It’s Back – AR11944 is back as AR11967

2014_01_28_12_07_55_HMI_Int

Sunspot group or active region AR11944 that gave us such a show at the beginning of the year is back. After taking its trip around the sun it has rotated onto the Earth facing solar disk and NOAA has labeled it AR11967.

2014_01_28_12_07_55_HMI_Int

The region during its earlier trip as AR11944 gave us an exciting show including fast CMEs, particle storms and an X flare. Yesterday, the new region produced several M-flares including an M4.9 flare that peaked in X-ray at 20:10 UT. As of about 14 UT, Jan. 28, 2014, the region produced 7 C-flares and 3  M-flares on 1/27/2014 along with 4 C-flares and 3 M-flares on 1/28/2014. One thing that is cool about this revisiting region is that it is part of a transequatorial system. This means that it is not a lone active region but it is connected to a region above it and the connecting loops cross over the equator.

The new region AR11967 is just south and to the left (on the solar limb) of the Earth scale image. The Earth image is roughly at the latitude of the solar equator. This makes the transequatorial loops from a region above the equator connecting to AR11967 below the equator more obvious.

The new region AR11967 is just south and to the left (on the solar limb) of the Earth scale image. The Earth image is roughly at the latitude of the solar equator. This makes the transequatorial loops from a region above the equator connecting to AR11967 below the equator more obvious.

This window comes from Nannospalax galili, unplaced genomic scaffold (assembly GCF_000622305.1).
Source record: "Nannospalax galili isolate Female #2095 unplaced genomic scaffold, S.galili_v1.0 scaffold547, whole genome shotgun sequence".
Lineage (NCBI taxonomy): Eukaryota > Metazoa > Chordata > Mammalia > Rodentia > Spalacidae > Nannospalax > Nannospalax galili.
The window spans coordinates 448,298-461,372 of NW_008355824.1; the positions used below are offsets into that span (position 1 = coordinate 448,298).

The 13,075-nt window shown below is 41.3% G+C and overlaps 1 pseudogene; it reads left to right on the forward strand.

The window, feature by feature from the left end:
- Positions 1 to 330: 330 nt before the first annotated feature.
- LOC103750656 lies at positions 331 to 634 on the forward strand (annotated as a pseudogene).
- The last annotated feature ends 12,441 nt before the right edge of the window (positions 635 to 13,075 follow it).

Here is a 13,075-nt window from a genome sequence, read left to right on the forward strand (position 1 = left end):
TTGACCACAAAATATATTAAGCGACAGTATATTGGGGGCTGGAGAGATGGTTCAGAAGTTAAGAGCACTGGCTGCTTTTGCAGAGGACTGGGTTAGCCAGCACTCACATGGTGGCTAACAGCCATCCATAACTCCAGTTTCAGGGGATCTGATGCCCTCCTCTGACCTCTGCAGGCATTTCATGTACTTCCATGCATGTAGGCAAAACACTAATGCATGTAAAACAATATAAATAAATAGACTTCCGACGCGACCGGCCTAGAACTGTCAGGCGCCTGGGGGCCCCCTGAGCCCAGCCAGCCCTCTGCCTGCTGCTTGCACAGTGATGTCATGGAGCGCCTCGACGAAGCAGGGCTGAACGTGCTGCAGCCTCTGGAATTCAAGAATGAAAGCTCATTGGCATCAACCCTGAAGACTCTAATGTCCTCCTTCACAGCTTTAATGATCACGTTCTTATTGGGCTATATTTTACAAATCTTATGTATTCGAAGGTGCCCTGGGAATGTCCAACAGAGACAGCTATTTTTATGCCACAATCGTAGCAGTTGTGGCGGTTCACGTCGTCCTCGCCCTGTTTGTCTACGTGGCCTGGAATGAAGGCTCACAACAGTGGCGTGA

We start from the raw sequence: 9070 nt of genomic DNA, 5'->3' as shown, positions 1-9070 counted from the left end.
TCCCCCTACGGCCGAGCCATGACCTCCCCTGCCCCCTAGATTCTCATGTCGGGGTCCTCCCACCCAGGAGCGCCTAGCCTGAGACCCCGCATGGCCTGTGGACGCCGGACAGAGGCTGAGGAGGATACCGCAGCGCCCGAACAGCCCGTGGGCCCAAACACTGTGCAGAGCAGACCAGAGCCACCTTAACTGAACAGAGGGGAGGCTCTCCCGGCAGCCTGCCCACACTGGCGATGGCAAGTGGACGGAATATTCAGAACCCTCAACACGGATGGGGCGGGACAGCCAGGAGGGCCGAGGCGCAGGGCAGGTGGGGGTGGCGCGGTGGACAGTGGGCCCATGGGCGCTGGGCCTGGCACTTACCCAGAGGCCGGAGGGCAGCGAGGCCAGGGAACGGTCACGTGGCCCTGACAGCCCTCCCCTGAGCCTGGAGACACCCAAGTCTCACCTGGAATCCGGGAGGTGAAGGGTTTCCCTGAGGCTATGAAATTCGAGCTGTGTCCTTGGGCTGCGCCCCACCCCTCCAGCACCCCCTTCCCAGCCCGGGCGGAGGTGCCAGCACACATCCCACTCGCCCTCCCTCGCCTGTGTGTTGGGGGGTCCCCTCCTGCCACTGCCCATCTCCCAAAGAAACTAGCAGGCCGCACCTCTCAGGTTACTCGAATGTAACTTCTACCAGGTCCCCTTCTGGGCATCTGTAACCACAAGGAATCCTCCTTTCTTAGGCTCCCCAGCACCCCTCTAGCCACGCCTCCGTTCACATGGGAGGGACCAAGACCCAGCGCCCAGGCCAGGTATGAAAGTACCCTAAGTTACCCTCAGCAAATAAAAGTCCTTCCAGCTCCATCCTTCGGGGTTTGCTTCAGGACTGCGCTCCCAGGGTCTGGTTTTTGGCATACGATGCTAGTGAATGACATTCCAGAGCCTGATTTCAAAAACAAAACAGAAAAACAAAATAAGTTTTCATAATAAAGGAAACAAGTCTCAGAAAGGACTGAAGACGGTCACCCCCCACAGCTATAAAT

We will have to wait for more information about the region’s structure once it rotates more into view. The image above shows that the region is smaller than during its last visit but it is still at least several Earths in size. We don’t yet know the region’s magnetic complexity again because not enough is visible but its steady low to mid-level flaring indicates that it has potential for even larger flares.

A quick look at the new region AR11967 formally known as AR11944. This video is rotated so that the left side or East limb of the sun is facing up. It shows the region and its transequatorial loops in composite SDO/AIA 304, 171 and 193 angstrom wavelength images. The video runs from 18:55 UT on Jan. 27, 2014 to 4:30 UT on Jan. 28, 2014. During that time the flares on 1/27 are  C8.0(19:06), C5.3(20:15), M4.9(22:05) and on 1/28 are C7.6(00:31), C3.3(03:08), M1.5(04:02). The official start times in UT are in the parentheses. The plot at the top of the video shows the GOES X-ray measurements at the corresponding times of the SDO images.

Now we wait and see what AR11967 has in store for us.

credit: NASA/SDO/LMSAL/helioviewer.org/solarmonitor.org

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